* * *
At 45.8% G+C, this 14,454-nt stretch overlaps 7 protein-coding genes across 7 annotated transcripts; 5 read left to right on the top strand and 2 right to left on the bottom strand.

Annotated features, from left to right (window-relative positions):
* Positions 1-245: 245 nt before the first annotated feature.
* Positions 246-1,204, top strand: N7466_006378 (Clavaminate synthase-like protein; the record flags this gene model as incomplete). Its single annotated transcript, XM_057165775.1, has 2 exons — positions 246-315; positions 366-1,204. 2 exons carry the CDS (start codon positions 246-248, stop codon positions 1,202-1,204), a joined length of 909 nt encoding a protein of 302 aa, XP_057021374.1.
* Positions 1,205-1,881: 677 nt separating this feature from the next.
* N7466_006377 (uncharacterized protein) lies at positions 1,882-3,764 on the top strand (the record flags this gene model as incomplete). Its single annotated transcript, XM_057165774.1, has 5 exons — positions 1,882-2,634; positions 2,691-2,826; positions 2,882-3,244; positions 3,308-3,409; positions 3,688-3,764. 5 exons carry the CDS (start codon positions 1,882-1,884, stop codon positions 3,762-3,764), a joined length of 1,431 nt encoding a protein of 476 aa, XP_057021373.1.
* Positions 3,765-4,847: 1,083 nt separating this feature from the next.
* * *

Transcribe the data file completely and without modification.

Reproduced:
At 45.8% G+C, this 14,454-nt stretch overlaps 7 protein-coding genes across 7 annotated transcripts; 5 read left to right on the top strand and 2 right to left on the bottom strand.

Annotated features, from left to right (window-relative positions):
* Positions 1-245: 245 nt before the first annotated feature.
* Positions 246-1,204, top strand: N7466_006378 (Clavaminate synthase-like protein; the record flags this gene model as incomplete). Its single annotated transcript, XM_057165775.1, has 2 exons — positions 246-315; positions 366-1,204. 2 exons carry the CDS (start codon positions 246-248, stop codon positions 1,202-1,204), a joined length of 909 nt encoding a protein of 302 aa, XP_057021374.1.
* Positions 1,205-1,881: 677 nt separating this feature from the next.
* N7466_006377 (uncharacterized protein) lies at positions 1,882-3,764 on the top strand (the record flags this gene model as incomplete). Its single annotated transcript, XM_057165774.1, has 5 exons — positions 1,882-2,634; positions 2,691-2,826; positions 2,882-3,244; positions 3,308-3,409; positions 3,688-3,764. 5 exons carry the CDS (start codon positions 1,882-1,884, stop codon positions 3,762-3,764), a joined length of 1,431 nt encoding a protein of 476 aa, XP_057021373.1.
* Positions 3,765-4,847: 1,083 nt separating this feature from the next.